Less than 2 hours from the Gare d’Austerlitz and you enter the Valley of the Kings-Henry II, Henry IV and at our first stop, Le Chateau Royal de Blois, François I and Louis XIII, whose emblems of the salamander and porcupine adorn the façades and interiors
Constructed over several centuries (13th –17th) the interior courtyard façades reflect Classic, Renaissance, and Gothic styles. Here is the Renaissance staircase that has become symbolic of the Chateau Royal de Blois.
Chateau de Blois
The Château of Blois reached its apogee in the first half of the 16th century under the sumptuous reigns of Louis XII and François Ier, who rebuilt the château in the style of the Renaissance. In April 1498, the Duke Louis II d’Orléans (1462-1515) became King of France under the name of Louis XII. He immediately proceeded with the reconstruction of the château of Blois where he had been born 36 years ago. The new wing, built in brick and stone and since named after the king, was described by the chronicler Jean d’Auton as being “so new and so sumptuous that it seems truly deserving of a King”.
The Royal Chateau of Blois offers a true panoramic survey of art and history of the chateaux of the Loire Valley. Residence of 7 kings and 10 queens of France, the Royal Chateau of Blois is a site reminiscent of the power and daily life at court in the Renaissance, as evidenced by the royal apartments, furnished and embellished with magnificent polychromatic decors.
In 1845, it was the first historical residence to be restored and served as a model for the restoration of many other chateaux. The Royal Chateau of Blois, classified as a Museum of France, filled with more than 35,000 works of art, presents a section of its collections in the Royal apartments of the Francis the First’s wing, in the Fine Arts Museum set in the Louis the 12th’s wing, but also during its many temporary exhibitions.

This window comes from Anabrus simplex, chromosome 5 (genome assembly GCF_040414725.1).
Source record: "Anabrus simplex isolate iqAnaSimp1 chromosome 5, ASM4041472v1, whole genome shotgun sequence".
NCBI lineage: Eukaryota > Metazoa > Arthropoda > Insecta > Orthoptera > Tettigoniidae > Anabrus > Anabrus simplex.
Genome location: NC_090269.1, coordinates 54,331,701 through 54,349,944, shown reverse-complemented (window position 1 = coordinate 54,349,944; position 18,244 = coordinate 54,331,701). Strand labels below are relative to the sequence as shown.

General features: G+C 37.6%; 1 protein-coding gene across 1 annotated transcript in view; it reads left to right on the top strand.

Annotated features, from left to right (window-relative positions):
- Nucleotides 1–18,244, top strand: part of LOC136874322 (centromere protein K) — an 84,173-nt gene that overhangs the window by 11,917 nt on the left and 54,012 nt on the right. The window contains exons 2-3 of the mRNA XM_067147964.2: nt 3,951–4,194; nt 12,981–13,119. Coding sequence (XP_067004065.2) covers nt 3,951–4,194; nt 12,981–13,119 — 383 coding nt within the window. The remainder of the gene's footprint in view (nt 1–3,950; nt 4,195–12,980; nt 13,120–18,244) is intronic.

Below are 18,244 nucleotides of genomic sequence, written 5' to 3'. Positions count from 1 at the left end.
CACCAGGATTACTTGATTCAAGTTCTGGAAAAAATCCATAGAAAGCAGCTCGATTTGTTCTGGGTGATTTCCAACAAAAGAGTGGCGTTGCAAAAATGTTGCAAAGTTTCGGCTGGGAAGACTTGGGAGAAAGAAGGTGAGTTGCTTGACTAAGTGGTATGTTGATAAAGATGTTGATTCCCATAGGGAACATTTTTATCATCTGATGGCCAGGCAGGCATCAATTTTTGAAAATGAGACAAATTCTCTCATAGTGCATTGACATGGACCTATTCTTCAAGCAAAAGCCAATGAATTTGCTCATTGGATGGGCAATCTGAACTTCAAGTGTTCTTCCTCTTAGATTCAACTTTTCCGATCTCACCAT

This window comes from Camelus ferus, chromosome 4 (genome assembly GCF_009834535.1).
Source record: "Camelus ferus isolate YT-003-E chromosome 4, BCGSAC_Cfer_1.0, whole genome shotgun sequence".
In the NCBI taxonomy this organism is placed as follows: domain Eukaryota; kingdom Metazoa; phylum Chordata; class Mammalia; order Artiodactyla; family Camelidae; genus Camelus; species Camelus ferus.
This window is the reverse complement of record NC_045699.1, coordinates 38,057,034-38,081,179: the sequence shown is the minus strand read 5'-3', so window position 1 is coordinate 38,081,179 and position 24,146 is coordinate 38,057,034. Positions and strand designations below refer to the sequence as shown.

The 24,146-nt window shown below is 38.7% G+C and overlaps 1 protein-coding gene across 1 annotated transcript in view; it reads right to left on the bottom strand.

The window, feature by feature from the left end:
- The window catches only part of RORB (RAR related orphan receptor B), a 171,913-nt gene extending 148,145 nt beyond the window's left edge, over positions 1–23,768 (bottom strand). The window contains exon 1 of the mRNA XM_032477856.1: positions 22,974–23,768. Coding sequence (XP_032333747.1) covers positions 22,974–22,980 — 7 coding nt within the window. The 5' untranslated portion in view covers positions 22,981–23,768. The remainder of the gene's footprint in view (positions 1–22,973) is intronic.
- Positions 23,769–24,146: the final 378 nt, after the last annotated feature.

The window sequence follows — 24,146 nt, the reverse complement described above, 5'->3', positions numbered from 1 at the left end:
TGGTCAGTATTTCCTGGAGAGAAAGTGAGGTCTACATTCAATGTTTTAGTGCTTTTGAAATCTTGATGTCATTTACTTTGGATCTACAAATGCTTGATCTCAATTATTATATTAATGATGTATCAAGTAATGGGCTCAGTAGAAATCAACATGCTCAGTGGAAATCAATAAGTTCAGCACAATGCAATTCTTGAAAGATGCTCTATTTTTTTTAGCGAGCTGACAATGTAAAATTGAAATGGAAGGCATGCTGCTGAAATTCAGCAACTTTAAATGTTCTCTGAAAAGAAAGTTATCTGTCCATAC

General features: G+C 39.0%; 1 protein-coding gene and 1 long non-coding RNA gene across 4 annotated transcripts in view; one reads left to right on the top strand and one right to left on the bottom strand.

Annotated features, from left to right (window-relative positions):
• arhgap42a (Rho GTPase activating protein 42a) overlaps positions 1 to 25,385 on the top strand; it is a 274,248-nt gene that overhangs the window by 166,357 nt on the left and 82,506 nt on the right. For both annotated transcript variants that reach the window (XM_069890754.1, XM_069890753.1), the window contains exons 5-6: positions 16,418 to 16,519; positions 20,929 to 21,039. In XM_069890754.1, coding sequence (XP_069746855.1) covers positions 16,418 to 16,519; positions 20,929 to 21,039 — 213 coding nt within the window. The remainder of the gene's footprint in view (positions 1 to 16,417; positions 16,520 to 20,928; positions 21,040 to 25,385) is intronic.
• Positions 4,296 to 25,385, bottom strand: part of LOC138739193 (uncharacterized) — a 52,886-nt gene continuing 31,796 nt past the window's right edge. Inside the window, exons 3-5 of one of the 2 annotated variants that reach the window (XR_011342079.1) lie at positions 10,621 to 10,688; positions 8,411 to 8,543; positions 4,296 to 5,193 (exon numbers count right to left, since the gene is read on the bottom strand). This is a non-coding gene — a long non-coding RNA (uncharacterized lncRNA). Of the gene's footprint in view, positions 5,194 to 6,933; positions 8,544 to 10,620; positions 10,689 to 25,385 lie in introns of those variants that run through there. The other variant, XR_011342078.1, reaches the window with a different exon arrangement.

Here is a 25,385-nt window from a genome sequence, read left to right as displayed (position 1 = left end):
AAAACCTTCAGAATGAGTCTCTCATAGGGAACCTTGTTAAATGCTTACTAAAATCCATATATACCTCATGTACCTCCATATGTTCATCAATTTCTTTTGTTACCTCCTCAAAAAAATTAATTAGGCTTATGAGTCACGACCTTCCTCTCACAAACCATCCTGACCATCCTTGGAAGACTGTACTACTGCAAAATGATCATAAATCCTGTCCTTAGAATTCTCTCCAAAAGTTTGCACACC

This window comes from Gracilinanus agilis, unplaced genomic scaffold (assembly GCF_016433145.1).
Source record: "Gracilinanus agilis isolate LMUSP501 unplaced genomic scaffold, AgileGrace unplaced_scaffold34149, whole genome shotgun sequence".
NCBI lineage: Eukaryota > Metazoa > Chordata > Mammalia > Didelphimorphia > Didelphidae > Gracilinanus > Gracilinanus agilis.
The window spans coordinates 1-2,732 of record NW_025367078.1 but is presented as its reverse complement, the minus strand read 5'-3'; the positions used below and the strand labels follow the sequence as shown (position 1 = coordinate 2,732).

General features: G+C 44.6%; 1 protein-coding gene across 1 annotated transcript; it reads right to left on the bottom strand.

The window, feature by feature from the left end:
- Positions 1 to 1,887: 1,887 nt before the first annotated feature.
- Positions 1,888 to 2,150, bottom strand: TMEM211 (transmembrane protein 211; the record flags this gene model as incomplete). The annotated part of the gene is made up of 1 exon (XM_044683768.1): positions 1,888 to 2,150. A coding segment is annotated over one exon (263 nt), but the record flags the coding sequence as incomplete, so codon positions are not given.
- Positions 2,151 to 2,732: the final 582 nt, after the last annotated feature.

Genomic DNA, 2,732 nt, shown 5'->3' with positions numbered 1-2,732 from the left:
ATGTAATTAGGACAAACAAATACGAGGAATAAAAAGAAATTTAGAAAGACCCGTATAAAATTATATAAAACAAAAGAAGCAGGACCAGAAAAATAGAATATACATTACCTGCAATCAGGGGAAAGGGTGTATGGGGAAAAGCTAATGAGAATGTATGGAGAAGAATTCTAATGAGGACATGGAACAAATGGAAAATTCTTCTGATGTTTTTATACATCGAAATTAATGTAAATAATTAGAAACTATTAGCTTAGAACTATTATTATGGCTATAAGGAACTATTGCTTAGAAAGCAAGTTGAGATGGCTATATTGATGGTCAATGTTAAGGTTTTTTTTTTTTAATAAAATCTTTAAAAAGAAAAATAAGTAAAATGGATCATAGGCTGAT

As you exit the chateau you will be just a few steps away from the Maison de la Magie Robert-Houdin, the Blois-born illusionist who inspired Erich Weiss to become the Great Houdini.
In 1981, descendants of Jean Eugène Robert-Houdin left to the city of Blois the building and all its accessories as a gift with the requirement that be open to the public. 170 objects that were constructed or collected by Robert-Houdin are in the museum. The museum regularly hosts events including an exhibition of portraits of the greatest magicians; magical encounters (on weekends in July and August); lectures on Jean Eugène Robert-Houdin; evening shows; proceedings of ‘the Gala magic clubs of Blois’; and awards to the best magical practitioners.
Guided tours are conducted by illusionists.
Having arrived in Blois in the early afternoon I was now ready for a relaxing evening at the Domaine des Hauts de Loire in Onzain. In an enchanting setting, at the heart of a large 70 hectare park dotted with ponds, an elegantly restored 19th century hunting lodge awaits you. Built in the typical style of the Sologne region, with its half-timbered walls and beams. The rooms overlook the park, the countryside or the garden– cozy and refined as one would expect from a Relais & Châteaux property.
All rooms have sumptuous bathrooms with heated towel racks from which hang American-sized towels and internet access and wi-fi.
Once settled in it was time for a coupe in the elegantly appointed sitting room, warmed by the fireplace and soothed by the crackle of wood and its smokey scent. A glance at the cart of digestifs told me that I would be back later. I was joined by the Chatelaine Mme. Bonnigal who delighted in telling me the history of the property dating back to the 14th century.
Unfortunately it was Monday night and the dining room was closed. Chef Remy Giraud has been at the ovens for twenty years and earned his second Michelin star in 1993 and perhaps more importantly has kept it for twenty years. I’ll be back soon to explore the menu and share my experience with you.